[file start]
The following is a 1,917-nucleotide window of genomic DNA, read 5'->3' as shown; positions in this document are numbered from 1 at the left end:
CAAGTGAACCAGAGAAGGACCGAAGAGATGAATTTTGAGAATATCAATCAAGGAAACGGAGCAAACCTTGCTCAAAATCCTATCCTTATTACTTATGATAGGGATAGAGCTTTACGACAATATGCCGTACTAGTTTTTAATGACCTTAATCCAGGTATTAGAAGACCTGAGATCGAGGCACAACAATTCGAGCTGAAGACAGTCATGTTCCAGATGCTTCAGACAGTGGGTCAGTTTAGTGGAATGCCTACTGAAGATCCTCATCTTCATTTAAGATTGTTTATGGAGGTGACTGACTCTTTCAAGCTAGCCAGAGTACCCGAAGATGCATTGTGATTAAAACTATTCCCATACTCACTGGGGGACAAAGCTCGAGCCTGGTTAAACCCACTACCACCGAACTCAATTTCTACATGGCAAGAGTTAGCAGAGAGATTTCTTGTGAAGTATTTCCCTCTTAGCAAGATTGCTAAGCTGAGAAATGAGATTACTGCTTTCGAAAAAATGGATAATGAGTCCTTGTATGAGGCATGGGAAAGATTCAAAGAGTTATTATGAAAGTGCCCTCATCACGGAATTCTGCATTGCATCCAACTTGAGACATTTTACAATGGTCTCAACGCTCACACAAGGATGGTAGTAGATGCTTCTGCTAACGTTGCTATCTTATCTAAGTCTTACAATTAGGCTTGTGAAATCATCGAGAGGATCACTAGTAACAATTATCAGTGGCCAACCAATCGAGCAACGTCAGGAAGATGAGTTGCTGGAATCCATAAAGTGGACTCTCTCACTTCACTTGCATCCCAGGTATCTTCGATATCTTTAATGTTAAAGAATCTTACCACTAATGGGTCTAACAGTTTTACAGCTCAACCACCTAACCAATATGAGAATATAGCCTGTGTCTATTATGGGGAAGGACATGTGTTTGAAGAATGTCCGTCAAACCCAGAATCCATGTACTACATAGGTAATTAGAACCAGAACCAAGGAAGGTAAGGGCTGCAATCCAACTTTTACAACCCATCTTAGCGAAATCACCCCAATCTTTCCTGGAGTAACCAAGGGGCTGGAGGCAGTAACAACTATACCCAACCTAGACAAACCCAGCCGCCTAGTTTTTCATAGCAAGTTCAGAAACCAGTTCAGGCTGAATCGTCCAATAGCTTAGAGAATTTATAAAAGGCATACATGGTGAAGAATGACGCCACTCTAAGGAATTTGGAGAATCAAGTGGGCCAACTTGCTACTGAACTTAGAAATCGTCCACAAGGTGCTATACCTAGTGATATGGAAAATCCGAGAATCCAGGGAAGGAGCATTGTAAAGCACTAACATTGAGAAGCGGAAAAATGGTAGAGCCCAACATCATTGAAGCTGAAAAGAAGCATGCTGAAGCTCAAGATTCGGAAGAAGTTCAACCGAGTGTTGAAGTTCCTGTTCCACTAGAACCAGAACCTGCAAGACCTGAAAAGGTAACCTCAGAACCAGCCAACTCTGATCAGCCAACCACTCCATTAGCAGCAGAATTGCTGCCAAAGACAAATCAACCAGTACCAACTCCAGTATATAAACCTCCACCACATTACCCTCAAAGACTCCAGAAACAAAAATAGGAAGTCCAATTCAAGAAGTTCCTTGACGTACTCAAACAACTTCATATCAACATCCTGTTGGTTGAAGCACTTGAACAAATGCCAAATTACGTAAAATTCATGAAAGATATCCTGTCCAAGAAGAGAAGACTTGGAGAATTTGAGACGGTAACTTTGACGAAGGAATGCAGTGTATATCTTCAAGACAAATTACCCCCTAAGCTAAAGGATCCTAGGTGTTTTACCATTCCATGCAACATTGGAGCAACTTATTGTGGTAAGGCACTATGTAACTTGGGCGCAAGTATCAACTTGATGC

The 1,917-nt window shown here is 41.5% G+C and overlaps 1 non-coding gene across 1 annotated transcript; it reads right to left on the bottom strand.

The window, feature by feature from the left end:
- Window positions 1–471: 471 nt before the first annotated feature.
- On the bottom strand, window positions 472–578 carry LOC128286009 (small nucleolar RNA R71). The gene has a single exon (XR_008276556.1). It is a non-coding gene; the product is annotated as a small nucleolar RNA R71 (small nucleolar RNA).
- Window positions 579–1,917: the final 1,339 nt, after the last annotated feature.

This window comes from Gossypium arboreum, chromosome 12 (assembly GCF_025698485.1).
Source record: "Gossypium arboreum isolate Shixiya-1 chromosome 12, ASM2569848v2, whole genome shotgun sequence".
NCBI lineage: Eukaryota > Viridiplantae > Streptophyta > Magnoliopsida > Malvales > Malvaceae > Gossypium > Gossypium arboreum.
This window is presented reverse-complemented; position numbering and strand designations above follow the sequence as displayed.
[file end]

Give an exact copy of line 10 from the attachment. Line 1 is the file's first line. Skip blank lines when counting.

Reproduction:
NCBI lineage: Eukaryota > Viridiplantae > Streptophyta > Magnoliopsida > Malvales > Malvaceae > Gossypium > Gossypium arboreum.